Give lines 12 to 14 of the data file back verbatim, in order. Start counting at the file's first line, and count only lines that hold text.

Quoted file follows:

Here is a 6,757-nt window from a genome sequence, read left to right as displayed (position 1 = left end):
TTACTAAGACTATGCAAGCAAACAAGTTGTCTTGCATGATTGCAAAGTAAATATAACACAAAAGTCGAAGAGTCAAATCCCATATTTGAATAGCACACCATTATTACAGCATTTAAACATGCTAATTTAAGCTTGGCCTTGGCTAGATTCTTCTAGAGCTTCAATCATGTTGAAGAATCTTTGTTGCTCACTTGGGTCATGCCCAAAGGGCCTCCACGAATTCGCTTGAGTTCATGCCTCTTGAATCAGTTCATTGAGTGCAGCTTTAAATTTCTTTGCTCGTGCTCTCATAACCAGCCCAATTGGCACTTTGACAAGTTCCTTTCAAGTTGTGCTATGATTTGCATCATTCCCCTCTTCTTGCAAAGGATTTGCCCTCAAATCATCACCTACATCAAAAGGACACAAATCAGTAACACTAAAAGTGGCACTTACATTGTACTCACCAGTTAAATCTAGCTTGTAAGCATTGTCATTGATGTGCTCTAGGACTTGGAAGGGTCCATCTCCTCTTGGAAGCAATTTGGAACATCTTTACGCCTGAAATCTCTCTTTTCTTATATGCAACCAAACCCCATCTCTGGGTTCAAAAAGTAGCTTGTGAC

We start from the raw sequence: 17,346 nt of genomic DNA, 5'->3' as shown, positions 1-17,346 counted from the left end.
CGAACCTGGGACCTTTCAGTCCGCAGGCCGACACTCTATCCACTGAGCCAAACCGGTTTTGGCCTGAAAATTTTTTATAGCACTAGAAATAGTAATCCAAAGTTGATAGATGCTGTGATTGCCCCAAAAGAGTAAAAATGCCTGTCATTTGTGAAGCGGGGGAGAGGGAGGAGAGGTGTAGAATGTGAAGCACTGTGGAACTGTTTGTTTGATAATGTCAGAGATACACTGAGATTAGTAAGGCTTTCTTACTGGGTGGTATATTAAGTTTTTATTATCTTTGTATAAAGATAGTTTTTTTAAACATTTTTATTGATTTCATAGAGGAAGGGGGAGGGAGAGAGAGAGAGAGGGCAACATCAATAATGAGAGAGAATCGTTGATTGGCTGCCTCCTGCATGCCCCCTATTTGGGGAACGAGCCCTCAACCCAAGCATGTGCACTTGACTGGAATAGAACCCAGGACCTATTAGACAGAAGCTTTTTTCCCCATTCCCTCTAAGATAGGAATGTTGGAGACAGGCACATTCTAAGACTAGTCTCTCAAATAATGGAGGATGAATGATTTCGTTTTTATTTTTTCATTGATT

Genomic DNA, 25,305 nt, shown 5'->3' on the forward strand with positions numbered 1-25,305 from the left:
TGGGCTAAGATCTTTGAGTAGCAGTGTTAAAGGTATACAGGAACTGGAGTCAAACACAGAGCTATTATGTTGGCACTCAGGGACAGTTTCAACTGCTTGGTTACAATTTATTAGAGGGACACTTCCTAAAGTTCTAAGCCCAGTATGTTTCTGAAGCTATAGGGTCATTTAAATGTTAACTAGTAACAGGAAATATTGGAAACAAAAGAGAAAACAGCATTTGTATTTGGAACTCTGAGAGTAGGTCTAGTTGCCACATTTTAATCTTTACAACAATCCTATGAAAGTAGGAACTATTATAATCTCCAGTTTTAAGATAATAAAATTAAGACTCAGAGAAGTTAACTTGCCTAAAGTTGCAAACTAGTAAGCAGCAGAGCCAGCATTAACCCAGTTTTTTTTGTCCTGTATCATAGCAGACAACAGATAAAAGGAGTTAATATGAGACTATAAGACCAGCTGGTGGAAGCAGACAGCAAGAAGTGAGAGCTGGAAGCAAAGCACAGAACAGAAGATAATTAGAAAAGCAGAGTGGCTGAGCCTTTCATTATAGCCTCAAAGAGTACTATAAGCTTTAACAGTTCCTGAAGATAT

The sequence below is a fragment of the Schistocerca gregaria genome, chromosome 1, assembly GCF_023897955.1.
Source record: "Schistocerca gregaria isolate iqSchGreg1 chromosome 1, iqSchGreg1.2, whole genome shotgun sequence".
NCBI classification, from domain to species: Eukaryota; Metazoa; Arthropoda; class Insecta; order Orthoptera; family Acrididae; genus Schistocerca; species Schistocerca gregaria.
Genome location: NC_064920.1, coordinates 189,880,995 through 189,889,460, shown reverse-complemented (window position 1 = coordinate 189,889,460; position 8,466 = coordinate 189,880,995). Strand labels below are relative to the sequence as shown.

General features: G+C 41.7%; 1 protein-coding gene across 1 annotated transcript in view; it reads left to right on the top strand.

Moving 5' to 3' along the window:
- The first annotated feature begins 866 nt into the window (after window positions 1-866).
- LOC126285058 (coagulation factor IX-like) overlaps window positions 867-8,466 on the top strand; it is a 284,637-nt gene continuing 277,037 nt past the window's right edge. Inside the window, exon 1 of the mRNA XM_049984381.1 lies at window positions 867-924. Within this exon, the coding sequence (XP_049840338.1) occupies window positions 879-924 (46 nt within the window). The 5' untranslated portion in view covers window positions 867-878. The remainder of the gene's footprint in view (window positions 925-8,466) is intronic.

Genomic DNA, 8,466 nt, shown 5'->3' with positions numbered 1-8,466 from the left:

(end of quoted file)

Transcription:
Moving 5' to 3' along the window:
- The first annotated feature begins 866 nt into the window (after window positions 1-866).
- LOC126285058 (coagulation factor IX-like) overlaps window positions 867-8,466 on the top strand; it is a 284,637-nt gene continuing 277,037 nt past the window's right edge. Inside the window, exon 1 of the mRNA XM_049984381.1 lies at window positions 867-924. Within this exon, the coding sequence (XP_049840338.1) occupies window positions 879-924 (46 nt within the window). The 5' untranslated portion in view covers window positions 867-878. The remainder of the gene's footprint in view (window positions 925-8,466) is intronic.